There are countless benefits to staying active as you age. Regular physical activity can reduce the risk of falling, help to maintain healthy bones and muscles, and lower your risk of developing certain diseases. But, it’s not always easy for seniors to take part in intense physical activity that could end up doing more harm than good.
Yoga is the bridge that allows people of all ages to stay active while enjoying a variety of additional enriching effects.
For seniors who want to lead a healthy lifestyle, yoga is a great way to improve mental and physical wellness. Whether you’re getting older and looking for a proactive way to spend your time, or you care for a senior and want to know more about the positive impact yoga can have on them, let’s cover some of the most notable effects yoga can have on a senior’s life.
The Physical Health Benefits
Yoga has been practiced for centuries for a reason – it is a wonderful way for people to manage their health and well-being. Not every senior can run a marathon or lift weights in the gym. But, almost everyone can stretch and maneuver their bodies into specific yoga positions. Even people who deal with chronic pain can usually take part in yoga without exacerbating their condition. In fact, it can help to make the pain more manageable, and that’s just the start. Some of the most important physical benefits of yoga include
- Increased flexibility
- Better circulatory health
- Improved cardiovascular health
- Better balance and coordination
- Boosted energy
- Greater bone and muscle strength
It’s not uncommon for seniors to face health challenges as they age. Problems like diabetes, high blood pressure, and even varicose veins become more of a threat – largely due to sedentary lifestyles and added stress. Yoga can help to combat those causes by keeping the body active and improving relaxation, all at once.
A Way to Manage Mental Wellness
Depression and anxiety are common mental health conditions in older adults. There are different underlying causes of those issues, from financial strain to the fear of getting older. On top of the risk of developing mental health conditions, seniors can be prone to things like reduced concentration, less focus, and even memory loss. In 2020, nearly 6 million Americans over the age of 65 had Alzheimer’s disease. Unfortunately, that number is expected to increase over the next several years as the baby boomer generation continues to get older. Some of the signs of Alzheimer’s and dementia are:
- Memory loss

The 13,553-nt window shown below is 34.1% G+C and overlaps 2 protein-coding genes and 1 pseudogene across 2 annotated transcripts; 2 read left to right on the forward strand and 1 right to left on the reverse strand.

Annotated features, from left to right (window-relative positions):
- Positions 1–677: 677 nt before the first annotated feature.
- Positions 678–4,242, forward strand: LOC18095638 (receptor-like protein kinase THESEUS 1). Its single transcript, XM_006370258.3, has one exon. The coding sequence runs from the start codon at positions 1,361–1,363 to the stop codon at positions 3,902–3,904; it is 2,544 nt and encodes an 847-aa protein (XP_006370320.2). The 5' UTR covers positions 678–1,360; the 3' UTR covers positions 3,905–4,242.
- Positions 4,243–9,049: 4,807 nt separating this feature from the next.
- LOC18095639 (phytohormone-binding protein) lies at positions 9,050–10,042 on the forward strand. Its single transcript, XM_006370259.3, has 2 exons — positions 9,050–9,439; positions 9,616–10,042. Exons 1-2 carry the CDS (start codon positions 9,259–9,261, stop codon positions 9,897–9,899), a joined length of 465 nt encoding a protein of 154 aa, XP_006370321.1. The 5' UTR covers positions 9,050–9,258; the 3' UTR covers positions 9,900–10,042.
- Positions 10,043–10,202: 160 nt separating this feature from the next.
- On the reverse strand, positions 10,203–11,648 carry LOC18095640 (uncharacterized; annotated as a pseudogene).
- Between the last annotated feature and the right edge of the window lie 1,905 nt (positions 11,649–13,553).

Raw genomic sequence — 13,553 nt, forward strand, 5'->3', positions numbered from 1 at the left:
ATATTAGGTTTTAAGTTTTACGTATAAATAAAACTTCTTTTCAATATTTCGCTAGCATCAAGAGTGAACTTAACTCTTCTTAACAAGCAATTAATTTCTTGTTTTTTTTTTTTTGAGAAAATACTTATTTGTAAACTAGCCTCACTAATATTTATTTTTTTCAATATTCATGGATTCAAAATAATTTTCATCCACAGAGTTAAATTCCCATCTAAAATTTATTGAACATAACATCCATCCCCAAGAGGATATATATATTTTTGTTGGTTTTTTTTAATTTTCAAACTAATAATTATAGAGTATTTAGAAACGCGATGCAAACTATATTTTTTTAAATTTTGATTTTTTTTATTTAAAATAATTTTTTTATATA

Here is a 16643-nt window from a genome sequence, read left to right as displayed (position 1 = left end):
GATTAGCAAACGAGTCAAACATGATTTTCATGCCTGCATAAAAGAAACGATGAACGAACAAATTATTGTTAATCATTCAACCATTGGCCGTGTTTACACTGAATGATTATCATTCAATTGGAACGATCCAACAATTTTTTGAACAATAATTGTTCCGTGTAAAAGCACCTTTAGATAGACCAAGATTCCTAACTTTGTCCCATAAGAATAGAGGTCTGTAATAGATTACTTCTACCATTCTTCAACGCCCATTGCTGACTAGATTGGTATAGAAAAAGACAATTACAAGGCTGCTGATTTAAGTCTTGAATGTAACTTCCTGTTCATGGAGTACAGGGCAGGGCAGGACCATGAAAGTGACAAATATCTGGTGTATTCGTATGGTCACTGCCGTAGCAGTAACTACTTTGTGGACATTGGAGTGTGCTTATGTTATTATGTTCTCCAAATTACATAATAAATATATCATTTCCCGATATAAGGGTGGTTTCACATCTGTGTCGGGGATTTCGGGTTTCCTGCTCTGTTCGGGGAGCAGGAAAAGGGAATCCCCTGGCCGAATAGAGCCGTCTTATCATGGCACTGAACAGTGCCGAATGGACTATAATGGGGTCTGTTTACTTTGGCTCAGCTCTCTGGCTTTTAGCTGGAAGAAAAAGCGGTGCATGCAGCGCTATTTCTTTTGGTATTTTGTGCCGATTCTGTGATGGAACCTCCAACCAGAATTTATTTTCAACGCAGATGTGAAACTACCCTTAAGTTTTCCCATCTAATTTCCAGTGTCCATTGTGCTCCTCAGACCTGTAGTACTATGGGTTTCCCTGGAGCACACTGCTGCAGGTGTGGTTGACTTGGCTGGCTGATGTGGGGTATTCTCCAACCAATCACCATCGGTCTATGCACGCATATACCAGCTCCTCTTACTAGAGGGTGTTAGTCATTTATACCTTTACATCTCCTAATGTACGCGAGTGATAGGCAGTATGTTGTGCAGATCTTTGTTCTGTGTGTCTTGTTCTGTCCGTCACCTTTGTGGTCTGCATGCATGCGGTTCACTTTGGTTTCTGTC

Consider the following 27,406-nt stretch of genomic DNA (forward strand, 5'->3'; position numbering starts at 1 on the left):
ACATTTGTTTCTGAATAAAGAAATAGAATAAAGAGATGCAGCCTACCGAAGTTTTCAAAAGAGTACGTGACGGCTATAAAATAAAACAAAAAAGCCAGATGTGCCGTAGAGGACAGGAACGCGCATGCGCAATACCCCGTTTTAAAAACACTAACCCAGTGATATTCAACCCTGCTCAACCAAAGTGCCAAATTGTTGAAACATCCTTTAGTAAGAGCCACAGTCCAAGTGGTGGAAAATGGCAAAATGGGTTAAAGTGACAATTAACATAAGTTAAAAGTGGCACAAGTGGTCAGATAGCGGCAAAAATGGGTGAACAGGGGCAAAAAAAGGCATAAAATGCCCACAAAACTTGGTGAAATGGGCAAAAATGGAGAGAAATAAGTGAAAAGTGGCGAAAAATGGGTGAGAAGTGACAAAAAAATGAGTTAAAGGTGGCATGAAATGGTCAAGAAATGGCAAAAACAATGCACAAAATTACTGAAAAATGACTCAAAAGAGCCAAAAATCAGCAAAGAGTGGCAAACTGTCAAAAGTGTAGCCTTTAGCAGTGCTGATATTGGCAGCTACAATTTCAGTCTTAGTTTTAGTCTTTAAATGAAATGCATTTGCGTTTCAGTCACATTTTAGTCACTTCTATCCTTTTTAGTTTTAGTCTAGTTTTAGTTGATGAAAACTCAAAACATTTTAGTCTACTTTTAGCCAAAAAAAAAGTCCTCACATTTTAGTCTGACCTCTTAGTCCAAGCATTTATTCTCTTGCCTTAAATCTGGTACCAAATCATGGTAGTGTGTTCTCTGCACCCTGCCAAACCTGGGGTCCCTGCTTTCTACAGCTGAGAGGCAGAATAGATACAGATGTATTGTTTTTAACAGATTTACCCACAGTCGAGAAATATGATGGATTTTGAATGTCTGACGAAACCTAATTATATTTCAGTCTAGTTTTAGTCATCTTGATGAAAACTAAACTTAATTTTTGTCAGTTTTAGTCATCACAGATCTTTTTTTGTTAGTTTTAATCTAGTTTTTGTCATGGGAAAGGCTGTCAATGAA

- Inability to focus
- Difficulty communicating
If you or someone you know is experiencing any of those symptoms, it’s important to reach out to a healthcare provider right away. Those illnesses need to be treated by a medical professional, and a long-term strategy needs to be put in place.
But, there’s no reason yoga can’t be a part of that strategy.
Whether it’s used for maintaining good mental health or fighting back against the effects of memory loss, yoga promotes mental clarity. It reduces stress and anxiety, centers attention, and can help to improve concentration. While it may not be able to prevent or stop conditions like dementia or Alzheimer’s, it may be able to slow the effects.
Yoga is Communal
There’s no question that one of the biggest issues facing seniors today is social isolation. Research from the National Academies of Sciences, Engineering, and Medicines (NASEM) shows that over one-third of adults over the age of 45 feel lonely, while one-fourth of adults over 65 are socially isolated.
Social isolation can lead to a myriad of physical and mental health problems. It increases the risk of depression, disease, and can even negatively impact mortality.
Yoga can be done alone every day. For some, it’s a way to meditate and feel more in tune with the mind and body. But, yoga can also be very communal. For seniors, taking a yoga class at a local gym, rec center, or senior center can offer a wonderful way to connect with other like-minded individuals who are taking their health seriously. Even taking yoga classes online can help you to feel more connected with other people and reduce the effects of social isolation.
If you’re a caregiver of a senior, consider offering to do yoga with them. It might take a while for both of you to get comfortable, especially if you’ve never tried it before. But, you’ll quickly find it’s something you look forward to sharing.
It’s hard to convey all of the enriching effects of yoga for seniors in one article. Yoga is something that should be experienced to truly understand the benefits. Whether you’re trying to stay healthy as you age or you know a senior who could benefit from these effects, the best part about yoga is that it’s never too late to get started!